Weird – just I

I was in the bar on Wednesday. I was at a table with my storage guy, my storage sales guy (a mere acquaintance), and his wife (newly met by me)

Now, of course, the sales guy can talk. He’s not selling at the moment. But he is naturally smiley and engaging. His wife and I – not so much. We chip in. My storage guy is a good fellow, but to call him a social butterfly would be wrong. He excuses himself for a smoke break.

His chair is filled by an old coworker. (A former coworker. Not a coworker who is old.). Former and Sales can both talk. It is a good mix. They talk. Wife and I chip in at the right bits. They talk. It worked.

I sat there watching, listening and thinking. At the table is a friend, an acquaintance and a stranger. They are talking about vacations and children and whatnot – (mostly the sales guy). Ask me personal details about my life in a bar? You’d better have known me for 20 years and I’d best be drunk. Otherwise I’ll just say “good”, “nifty” or “excellent”. Heck, unless you insist that is probably all I’ll offer anyways. I save things like that for a more impersonal setting – like a blog.

The more people there are and the less I know them the quieter I will be. Even among close friends once the group has grown large enough I will generally just listen (unless I’m also drinking). I don’t feel anxious at parties with strangers, but I have no clue how to be outgoing in that situation either.

Unless I’m meant to be the centre of attention. Give me a stage and I will go until dragged off. If I know what my role is – host, entertainer, lecturer – I love a crowd of strangers. Where that is undefined, I’m much more awkward.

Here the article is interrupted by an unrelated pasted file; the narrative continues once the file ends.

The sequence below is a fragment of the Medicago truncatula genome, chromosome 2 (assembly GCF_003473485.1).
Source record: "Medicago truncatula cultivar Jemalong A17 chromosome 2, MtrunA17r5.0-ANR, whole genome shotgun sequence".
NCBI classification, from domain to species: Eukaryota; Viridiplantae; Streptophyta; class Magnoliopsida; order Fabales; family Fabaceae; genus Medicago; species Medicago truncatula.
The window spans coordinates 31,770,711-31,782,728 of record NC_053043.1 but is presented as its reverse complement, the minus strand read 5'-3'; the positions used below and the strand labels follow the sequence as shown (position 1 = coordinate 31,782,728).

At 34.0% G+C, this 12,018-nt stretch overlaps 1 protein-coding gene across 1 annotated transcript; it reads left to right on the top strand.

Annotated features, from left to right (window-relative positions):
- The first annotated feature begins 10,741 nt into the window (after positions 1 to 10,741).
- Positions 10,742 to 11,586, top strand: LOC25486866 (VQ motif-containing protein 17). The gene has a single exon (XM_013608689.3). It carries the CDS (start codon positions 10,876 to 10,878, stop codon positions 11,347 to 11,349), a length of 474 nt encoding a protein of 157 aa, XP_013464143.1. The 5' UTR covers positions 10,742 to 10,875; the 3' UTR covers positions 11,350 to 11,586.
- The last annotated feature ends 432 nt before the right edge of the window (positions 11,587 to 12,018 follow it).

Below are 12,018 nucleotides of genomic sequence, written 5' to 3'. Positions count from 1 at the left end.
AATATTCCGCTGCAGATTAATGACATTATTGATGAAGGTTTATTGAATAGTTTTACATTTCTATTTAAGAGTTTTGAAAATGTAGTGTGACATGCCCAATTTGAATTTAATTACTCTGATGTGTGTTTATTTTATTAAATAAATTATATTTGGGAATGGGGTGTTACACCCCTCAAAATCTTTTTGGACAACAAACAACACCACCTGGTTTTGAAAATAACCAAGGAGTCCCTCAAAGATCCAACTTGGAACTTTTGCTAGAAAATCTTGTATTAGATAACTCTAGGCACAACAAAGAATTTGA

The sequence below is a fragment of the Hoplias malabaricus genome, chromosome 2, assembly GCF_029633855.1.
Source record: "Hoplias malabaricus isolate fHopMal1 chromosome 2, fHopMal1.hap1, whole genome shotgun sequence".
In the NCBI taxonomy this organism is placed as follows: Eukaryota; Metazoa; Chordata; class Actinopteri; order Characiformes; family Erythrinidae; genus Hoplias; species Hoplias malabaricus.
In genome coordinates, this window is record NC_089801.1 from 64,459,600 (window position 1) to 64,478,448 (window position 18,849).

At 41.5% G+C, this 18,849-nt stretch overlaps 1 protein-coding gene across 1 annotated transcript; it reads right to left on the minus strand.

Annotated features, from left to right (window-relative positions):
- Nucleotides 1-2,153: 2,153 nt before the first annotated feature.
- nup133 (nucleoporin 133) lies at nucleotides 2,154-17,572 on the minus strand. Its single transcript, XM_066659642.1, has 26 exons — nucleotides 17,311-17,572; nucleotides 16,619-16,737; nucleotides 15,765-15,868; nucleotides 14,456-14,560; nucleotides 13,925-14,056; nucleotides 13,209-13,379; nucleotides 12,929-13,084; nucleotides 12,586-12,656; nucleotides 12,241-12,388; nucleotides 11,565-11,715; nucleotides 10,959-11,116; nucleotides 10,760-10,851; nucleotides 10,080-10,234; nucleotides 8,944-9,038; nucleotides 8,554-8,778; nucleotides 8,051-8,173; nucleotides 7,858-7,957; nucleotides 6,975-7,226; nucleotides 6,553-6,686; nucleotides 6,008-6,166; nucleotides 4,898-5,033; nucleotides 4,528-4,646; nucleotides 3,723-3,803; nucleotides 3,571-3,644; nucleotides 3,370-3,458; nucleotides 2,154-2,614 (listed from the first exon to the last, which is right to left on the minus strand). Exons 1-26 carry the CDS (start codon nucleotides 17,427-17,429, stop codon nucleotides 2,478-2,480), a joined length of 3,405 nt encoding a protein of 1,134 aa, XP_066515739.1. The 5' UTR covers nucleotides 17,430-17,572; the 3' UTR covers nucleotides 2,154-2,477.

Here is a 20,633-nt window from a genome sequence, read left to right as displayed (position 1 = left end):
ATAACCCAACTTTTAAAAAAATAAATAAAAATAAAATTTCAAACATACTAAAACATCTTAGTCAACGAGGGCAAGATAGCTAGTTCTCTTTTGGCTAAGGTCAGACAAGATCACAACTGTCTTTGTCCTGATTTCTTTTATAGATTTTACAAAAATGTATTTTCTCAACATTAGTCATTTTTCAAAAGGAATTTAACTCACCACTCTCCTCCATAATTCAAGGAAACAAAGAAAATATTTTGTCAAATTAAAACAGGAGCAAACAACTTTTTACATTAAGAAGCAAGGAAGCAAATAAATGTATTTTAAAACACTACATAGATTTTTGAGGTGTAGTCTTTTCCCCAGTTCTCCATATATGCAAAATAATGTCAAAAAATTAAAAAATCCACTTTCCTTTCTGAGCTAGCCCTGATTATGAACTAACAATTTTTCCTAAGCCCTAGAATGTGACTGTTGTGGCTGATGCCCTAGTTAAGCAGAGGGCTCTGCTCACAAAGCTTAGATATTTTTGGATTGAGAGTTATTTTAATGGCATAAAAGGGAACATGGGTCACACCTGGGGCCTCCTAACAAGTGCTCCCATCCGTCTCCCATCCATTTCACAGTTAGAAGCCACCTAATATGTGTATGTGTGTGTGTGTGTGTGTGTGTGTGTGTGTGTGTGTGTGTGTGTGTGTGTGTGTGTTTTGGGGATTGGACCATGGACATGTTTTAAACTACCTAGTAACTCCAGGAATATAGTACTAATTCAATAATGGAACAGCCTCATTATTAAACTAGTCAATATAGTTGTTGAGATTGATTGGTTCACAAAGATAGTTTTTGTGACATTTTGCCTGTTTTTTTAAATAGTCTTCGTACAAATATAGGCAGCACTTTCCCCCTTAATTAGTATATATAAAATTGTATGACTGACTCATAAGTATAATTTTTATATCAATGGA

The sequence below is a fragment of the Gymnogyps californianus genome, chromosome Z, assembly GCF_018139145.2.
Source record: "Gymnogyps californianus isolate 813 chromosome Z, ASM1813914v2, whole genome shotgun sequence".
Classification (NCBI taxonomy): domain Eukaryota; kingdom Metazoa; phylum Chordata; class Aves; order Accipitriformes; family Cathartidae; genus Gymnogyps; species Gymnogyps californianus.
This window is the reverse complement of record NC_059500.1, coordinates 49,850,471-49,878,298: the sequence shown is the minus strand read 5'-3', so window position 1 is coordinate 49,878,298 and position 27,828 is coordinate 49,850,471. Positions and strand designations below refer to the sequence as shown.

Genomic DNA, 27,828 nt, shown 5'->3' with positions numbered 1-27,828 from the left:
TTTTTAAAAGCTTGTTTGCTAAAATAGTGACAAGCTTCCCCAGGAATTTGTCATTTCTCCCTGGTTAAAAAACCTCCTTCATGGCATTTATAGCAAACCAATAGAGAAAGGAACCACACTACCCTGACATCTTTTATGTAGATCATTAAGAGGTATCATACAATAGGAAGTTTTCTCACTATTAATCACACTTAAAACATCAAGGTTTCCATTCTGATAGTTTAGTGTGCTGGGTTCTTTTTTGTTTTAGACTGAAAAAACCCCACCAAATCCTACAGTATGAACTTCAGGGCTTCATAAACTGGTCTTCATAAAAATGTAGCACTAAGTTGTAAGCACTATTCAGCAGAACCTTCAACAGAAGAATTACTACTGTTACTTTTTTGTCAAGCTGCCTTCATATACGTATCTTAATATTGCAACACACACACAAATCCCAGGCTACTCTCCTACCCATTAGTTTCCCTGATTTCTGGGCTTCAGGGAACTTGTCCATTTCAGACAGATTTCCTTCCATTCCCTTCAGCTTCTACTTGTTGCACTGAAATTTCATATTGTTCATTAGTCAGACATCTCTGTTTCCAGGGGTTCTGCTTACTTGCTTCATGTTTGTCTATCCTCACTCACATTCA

Anyway, an hour and a half at the bar. I looked up from my table and realized that I needed to quickly do the rounds before my bus came. I’d been completely engaged in the chitchat that had been going on.

I’m sure it isn’t as simple as that either. I bet neither Sales nor Former were truly comfortable with chitchat. They were strangers after all – I introduced the, when we sat down. It probably only looks easy and natural from where I was sitting.

On the whole, I prefer being comfortable being on the stage talking. But that skill of being comfortable in a small group for small talk. That seems pretty cool.

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3 thoughts on “Weird – just I

  1. Suellen says:

    Honestly, it’s taken a lot of practice to be able to engage strangers. I have to keep front in my mind is they are feeling as weird about the situation as I do. Some people will just look at me like I have two heads when I talk to them. I cn safely ignore them. But most people want to feel as though they belong to the group. That’s what I’m providing; I hope I’m providing that anyway.

    They key is to ignore the shyness and fear of saying something silly while still being true to who you are.

  2. Cliff says:

    You might feel affinity for the book “Quiet:The Power of Introverts in a World That Can’t Stop Talking” by Susan Cain.

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